Verdi: Choruses (XRCD24 review)

Carlo Franci, Chorus and Orchestra of L'Accademia di Santa Cecilia Rome. LIM XR24 018.

Italian composer Giuseppe Verdi (1813-1901) wrote mostly operas, some of the most well-known operas ever penned. Those operas contained their fair share of choruses, and record companies and conductors over the years have been quick to put collections of them down on shellac, vinyl, and silver disc. The collection of choruses under review here derives from a 1964 Decca recording, brought up to today's audiophile standards by the folks at LIM (Lasting Impression Music).

Maestro Carlo Franci and the Orchestra and Chorus of L'Accademia di Santa Cecilia Rome, do their best to make the nine choruses on the disc come to life on their own, apart from their native contexts. While choruses in general do not necessarily offer the best material for extended listening at a single sitting, they make downright thrilling listening for those brief periods of time when a person just wants a quick sonic lift-me-up or when trying to impress friends and neighbors.

The program begins where we might expect it to begin, with the biggest chorus of them all, the "Grand March and Ballet Music" from Aida. Franci never rushes it, yet never lets it become lax, either; instead, he captures all the grandeur and august splendor of the music on the largest possible scale. If you enjoy rival versions from the likes of Karajan on Decca, DG, or EMI, Franci's performances are on that kind of plane, resplendent in every way.

After that, we get "Vedi! le forche" from Il Trovatore, which also will not disappoint. The opening bars seem a trifle more hurried than I'd like, but there is no denying the excitement Franci generates with his tempos whisking away.

The next two selections come from Nabucco: "Gli arredi Festivi" and "Va pensiero," although printing errors reverse their order on the packaging. Franci affords both of them a proper solemnity, and they come across with a touching sincerity.

Next, we return to Il Trovatore with "Squilli echeggi," followed by "O Signore dal tetto natio" from I Lombardi, "Giuriam d'Italia" from La Battaglia di Legnono, the Prelude and Introduction from Attila, and "Fuoco di gioia" from Otello. These are distinctive, polished, freshly appealing interpretations, traditional to be sure, yet radiating a good deal of tension and beauty. They are as good as you'll find, matching Claudio Abbado's equally refreshing accounts for DG and recorded even better.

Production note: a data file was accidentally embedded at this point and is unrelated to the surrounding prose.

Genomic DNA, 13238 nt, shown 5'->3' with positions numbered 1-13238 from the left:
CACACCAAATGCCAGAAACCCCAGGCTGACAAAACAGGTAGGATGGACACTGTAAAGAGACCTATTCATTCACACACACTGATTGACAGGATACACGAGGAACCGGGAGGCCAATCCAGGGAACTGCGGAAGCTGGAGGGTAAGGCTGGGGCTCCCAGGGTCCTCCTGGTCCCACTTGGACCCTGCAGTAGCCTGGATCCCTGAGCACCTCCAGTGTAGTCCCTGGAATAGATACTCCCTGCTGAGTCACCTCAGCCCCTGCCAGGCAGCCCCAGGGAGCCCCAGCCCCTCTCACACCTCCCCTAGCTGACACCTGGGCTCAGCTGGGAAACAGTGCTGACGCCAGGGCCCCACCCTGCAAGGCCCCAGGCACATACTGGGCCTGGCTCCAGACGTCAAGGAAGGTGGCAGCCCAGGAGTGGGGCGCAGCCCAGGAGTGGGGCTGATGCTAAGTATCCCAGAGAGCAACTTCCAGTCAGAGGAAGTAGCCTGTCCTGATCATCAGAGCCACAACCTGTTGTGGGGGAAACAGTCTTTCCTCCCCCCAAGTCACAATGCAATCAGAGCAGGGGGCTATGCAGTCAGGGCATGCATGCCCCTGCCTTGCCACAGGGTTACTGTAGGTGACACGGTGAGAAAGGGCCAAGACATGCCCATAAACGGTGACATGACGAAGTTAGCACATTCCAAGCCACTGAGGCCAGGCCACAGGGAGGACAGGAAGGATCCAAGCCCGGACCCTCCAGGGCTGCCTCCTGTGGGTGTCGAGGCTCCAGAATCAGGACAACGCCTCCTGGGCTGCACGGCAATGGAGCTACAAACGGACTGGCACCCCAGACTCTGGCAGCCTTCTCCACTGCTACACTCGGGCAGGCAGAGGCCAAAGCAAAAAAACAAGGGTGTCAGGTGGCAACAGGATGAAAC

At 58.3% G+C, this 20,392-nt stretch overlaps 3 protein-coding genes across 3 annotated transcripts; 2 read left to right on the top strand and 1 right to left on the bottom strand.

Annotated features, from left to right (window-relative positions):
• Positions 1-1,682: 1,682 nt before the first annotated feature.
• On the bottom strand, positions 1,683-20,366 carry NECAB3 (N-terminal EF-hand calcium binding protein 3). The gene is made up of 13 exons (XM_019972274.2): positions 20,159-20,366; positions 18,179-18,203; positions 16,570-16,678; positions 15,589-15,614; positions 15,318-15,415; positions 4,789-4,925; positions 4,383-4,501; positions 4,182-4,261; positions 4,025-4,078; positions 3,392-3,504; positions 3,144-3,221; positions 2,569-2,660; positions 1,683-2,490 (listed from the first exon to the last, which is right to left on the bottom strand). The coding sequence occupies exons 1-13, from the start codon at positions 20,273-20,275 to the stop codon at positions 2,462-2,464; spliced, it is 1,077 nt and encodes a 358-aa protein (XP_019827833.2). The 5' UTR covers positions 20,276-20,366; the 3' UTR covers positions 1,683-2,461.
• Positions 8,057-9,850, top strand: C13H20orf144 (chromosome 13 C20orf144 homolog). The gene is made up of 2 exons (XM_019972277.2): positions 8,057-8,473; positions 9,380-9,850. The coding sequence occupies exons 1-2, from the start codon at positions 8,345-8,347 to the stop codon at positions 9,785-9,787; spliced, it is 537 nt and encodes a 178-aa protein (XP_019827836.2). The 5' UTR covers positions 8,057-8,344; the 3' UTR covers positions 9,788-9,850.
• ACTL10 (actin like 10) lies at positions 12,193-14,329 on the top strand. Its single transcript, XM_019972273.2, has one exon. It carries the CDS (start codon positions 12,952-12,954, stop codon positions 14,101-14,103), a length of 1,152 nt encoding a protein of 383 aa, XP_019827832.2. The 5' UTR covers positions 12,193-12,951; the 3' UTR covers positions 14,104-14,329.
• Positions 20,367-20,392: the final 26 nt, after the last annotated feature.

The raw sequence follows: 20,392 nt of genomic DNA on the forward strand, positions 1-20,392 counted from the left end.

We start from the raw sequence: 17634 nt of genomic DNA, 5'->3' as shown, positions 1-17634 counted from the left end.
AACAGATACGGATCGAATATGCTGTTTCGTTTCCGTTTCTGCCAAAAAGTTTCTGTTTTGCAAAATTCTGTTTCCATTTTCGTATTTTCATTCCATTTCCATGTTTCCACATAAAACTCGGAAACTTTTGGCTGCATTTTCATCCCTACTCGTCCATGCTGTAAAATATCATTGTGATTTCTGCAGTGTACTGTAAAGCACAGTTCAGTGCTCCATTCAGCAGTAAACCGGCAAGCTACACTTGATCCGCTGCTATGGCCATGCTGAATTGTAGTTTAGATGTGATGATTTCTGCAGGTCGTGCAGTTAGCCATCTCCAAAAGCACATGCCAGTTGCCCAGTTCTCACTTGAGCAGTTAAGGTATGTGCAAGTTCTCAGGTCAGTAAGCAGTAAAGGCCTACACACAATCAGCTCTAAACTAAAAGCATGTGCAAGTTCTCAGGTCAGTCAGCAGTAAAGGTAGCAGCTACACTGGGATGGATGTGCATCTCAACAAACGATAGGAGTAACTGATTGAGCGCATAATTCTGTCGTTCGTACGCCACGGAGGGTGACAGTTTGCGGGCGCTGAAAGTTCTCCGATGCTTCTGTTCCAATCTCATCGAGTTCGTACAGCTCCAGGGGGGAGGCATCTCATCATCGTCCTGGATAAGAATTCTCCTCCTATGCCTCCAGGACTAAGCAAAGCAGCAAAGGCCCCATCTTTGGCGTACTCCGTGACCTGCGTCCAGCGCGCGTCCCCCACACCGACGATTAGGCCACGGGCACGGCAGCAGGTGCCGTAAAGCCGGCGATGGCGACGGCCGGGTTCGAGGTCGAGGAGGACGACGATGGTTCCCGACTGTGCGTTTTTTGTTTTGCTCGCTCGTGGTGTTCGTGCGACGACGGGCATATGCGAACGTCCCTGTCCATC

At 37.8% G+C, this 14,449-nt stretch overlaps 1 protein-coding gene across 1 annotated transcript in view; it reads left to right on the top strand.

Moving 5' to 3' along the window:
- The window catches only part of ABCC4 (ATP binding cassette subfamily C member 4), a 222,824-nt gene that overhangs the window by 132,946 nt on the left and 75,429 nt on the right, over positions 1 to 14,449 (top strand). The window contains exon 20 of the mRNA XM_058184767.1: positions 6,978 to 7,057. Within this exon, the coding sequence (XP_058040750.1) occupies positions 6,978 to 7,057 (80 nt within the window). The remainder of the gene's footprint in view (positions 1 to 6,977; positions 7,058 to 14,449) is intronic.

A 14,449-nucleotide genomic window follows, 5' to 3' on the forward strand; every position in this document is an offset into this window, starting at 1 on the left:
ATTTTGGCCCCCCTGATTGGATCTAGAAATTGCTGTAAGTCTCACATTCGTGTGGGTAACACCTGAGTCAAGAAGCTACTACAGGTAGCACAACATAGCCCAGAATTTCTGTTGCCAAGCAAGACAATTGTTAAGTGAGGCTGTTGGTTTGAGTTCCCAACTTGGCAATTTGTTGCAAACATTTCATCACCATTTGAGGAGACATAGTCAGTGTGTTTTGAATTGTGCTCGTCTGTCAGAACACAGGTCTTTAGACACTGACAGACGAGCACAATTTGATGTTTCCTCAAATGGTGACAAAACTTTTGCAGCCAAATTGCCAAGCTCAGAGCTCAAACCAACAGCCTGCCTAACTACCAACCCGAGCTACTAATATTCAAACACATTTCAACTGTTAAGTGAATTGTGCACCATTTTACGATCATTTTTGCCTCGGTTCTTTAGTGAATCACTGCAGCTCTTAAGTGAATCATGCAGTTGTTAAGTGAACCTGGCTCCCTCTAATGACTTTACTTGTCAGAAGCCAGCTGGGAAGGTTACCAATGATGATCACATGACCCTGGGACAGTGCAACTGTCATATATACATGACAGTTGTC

LIM producer Winston Ma says in a booklet note that he considers the Verdi recording "to be one of the most challenging discs to any sound system and acoustic environment due to its gigantic soundstage and the complexity of music: huge choral groups and layers of orchestral passages and human voices, all taxing the system and the listening room to the furthest extremes, not only of the sound spectrum but also of micro and macro dynamics and transient contrasts." He goes on to say that "the recording requires top-notch engineering to ensure premium production. Whether it is the nuance of a single violin or piano, or the huge soundstage and immense complexity of the orchestration and human voices, these recordings demand competent reproduction from a system with high resolution capability and a balanced acoustic room environment. Any deficiency in these qualities will render the music not involving and subject to sound to smearing."

Aside from Winston's not-so-subtle hint that if his recording doesn't sound good to you, it's the fault of your playback system, not his record, what he says is pretty much what every audiophile believes. For a good recording to sound really good, you do need a good stereo system to reproduce it. That said, I found most of what I heard very good, indeed, through my VMPS RM40's, though perhaps not to the extent that Winston suggests. There is a dash of brightness in the upper midrange-lower treble during loudest passages that could bother some listeners. That aside, there is nothing but good I can say about the sound.